Israeli Advance into Sinai
These “heroes” were Arab terrorists, or fedayeen, trained and equipped by Egyptian Intelligence to engage in hostile action on the border, and to infiltrate Israel to commit acts of sabotage and murder. The fedayeen operated mainly from bases in Jordan, so that Jordan would bear the brunt of Israel’s retaliation, which inevitably followed. The terrorist attacks violated the armistice agreement provision that prohibited the initiation of hostilities by paramilitary forces; nevertheless, it was Israel that was condemned by the UN Security Council for its counterattacks.
The escalation continued with the Egyptian blockade of Israel’s shipping lane in the Straits of Tiran, and Nasser’s nationalization of the Suez Canal in July 1956. On October 14, Nasser made clear his intent:
I am not solely fighting against Israel itself. My task is to deliver the Arab world from destruction through Israel’s intrigue, which has its roots abroad. Our hatred is very strong. There is no sense in talking about peace with Israel. There is not even the smallest place for negotiations. 4
Less than two weeks later, on October 25, Egypt signed a tripartite agreement with Syria and Jordan placing Nasser in command of all three armies.
The blockade of the Suez Canal and Gulf of Aqaba to Israeli shipping, combined with the increased fedayeen attacks and the bellicosity of Arab statements, prompted Israel, with the backing of Britain and France, to attack Egypt on October 29, 1956. The Israeli attack on Egypt was successful, with Israeli forces capturing the Gaza Strip, much of the Sinai and Sharm al-Sheikh. A total of 231 Israeli soldiers died in the fighting.
Israeli Ambassador to the UN Abba Eban explained the provocations to the Security Council on October 30:
During the six years during which this belligerency has operated in violation of the Armistice Agreement there have occurred 1,843 cases of armed robbery and theft, 1,339 cases of armed clashes with Egyptian armed forces, 435 cases of incursion from Egyptian controlled territory, 172 cases of sabotage perpetrated by Egyptian military units and fedayeen in Israel. As a result of these actions of Egyptian hostility within Israel, 364 Israelis were wounded and 101 killed. In 1956 alone, as a result of this aspect of Egyptian aggression, 28 Israelis were killed and 127 wounded. 5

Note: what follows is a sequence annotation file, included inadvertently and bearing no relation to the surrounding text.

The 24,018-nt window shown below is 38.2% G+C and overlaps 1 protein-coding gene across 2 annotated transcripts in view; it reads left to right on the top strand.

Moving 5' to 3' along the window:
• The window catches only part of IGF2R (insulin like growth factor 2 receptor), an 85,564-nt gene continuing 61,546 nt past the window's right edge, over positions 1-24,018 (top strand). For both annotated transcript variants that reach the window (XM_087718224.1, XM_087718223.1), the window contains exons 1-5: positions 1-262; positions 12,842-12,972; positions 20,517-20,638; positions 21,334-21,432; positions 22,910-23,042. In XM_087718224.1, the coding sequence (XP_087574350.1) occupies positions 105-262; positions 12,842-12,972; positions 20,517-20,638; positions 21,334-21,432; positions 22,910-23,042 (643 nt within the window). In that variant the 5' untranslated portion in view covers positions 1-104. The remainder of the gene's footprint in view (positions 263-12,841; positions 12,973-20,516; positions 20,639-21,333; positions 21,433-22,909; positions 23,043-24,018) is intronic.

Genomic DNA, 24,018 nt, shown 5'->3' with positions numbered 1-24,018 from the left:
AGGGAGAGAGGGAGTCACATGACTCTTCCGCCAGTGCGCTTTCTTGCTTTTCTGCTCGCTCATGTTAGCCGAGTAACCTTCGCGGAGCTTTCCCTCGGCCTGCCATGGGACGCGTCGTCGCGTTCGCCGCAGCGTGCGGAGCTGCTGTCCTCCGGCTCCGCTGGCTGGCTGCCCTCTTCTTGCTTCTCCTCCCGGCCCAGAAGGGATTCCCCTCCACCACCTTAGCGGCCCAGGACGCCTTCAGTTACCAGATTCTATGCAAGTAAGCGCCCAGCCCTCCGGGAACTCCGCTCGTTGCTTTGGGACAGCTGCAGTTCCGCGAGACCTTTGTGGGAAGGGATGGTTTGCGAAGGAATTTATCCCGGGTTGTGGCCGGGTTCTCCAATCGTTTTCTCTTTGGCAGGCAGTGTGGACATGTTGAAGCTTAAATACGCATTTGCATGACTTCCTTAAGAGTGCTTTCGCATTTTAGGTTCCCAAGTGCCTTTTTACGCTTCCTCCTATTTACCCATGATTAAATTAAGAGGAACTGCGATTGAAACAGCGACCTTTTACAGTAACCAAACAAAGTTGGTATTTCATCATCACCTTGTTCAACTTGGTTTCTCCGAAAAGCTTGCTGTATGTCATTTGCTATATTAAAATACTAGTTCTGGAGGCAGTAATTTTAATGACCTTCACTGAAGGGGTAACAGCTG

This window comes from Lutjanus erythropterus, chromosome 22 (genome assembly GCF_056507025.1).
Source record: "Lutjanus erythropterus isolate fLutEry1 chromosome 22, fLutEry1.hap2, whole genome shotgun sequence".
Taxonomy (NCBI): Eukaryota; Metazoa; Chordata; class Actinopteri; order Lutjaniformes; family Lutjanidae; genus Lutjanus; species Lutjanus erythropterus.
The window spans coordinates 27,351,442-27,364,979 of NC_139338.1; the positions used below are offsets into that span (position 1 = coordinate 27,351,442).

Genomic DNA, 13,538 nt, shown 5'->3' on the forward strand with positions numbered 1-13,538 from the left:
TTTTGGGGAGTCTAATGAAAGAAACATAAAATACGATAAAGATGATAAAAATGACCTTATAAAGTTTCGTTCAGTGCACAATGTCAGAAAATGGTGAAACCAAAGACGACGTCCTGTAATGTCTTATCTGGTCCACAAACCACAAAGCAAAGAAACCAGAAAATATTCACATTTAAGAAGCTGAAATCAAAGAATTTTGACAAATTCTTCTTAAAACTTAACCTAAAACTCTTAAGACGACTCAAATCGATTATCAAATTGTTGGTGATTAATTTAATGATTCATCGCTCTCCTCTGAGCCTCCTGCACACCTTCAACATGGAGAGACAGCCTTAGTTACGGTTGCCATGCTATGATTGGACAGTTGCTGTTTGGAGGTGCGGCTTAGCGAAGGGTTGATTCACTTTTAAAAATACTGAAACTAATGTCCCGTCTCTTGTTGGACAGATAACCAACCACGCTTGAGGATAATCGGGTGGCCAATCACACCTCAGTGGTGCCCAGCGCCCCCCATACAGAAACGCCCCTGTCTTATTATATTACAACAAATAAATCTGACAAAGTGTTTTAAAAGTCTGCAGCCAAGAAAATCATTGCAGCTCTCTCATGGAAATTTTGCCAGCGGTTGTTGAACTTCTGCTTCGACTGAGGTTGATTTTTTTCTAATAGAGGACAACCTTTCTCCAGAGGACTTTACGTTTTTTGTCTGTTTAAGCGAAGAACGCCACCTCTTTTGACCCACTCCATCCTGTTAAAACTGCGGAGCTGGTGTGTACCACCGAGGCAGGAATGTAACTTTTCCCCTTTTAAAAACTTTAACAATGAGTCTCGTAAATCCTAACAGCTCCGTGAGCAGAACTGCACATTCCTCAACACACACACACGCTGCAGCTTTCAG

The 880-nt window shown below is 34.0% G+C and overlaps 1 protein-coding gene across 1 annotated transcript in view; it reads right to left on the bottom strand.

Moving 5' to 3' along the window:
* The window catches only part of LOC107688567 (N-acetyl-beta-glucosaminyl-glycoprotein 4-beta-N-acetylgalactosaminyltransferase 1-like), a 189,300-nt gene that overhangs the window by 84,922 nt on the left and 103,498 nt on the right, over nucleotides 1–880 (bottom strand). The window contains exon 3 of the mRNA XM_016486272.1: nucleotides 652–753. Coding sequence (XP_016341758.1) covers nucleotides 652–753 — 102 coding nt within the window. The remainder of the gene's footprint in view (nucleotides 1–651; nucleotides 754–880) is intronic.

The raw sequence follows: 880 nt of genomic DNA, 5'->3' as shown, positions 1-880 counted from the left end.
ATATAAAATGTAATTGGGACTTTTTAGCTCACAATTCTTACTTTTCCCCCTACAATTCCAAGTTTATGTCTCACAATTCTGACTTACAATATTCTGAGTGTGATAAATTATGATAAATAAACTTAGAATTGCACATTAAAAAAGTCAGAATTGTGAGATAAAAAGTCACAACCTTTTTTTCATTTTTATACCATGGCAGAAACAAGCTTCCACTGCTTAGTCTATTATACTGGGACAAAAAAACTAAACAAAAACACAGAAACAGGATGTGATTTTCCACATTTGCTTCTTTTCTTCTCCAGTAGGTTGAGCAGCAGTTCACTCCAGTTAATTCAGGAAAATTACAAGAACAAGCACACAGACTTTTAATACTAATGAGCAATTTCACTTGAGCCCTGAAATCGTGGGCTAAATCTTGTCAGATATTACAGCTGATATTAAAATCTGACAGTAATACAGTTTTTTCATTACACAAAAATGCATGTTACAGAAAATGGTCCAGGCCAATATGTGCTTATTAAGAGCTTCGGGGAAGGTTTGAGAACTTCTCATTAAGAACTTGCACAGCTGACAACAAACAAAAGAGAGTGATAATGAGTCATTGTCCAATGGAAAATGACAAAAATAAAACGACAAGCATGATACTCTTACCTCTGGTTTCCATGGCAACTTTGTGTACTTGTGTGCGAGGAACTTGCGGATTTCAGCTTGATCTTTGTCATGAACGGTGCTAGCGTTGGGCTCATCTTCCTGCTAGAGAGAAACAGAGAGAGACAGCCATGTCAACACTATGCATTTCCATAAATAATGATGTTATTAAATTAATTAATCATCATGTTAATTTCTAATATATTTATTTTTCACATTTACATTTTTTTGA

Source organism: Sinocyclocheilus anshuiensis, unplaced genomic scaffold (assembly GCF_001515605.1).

“The United States’ blind support for Israel was apparent during the Suez War.”
President Eisenhower was upset by the fact that Israel, France and Great Britain had secretly planned the campaign to evict Egypt from the Suez Canal. Israel’s failure to inform the United States of its intentions, combined with ignoring American entreaties not to go to war, sparked tensions between the countries. The United States subsequently joined the Soviet Union (ironically, just after the Soviets invaded Hungary) in a campaign to force Israel to withdraw. This included a threat to discontinue all U.S. assistance, UN sanctions and expulsion from the UN (see exchanges between Ben-Gurion and Eisenhower 6 ).
U.S. pressure resulted in an Israeli withdrawal from the areas it conquered without obtaining any concessions from the Egyptians. This sowed the seeds of the 1967 war.
One reason Israel did give in to Eisenhower was the assurance he gave to Prime Minister David Ben-Gurion. Before evacuating Sharm al-Sheikh, the strategic point guarding the Straits of Tiran, Israel elicited a promise that the United States would maintain the freedom of navigation in the waterway.7 In addition, Washington sponsored a UN resolution creating the United Nations Emergency Force (UNEF) to supervise the territories vacated by the Israeli forces.
The war temporarily ended the activities of the fedayeen; however, they were renewed a few years later by a loosely knit group of terrorist organizations that became known as the Palestine Liberation Organization (PLO).
1 “Israel’s Complaint to the U.N. Security Council on the Suez Canal Blockade; S-2241,” Israel Ministry of Foreign Affairs, (July 11, 1951).
2 Al-Misri, (April 12, 1954), cited in, “Mideast-History’s Lesson,” Florida Times Union, (May 7, 2002).
3 Middle Eastern Affairs, (December 1956), p. 461.
4 Middle Eastern Affairs, (December 1956), p. 460.
5 Security Council Official Records, S/3706, (October 30, 1956), p. 14.
6 Jewish Virtual Library, www.jewishvirtuallibrary.org/jsource/History/bgiketoc.html.
7 Janice Gross Stein and Raymond Tanter, Rational Decision Making: Israel’s Security Choices, (OH: Ohio State University, 1976), p. 163.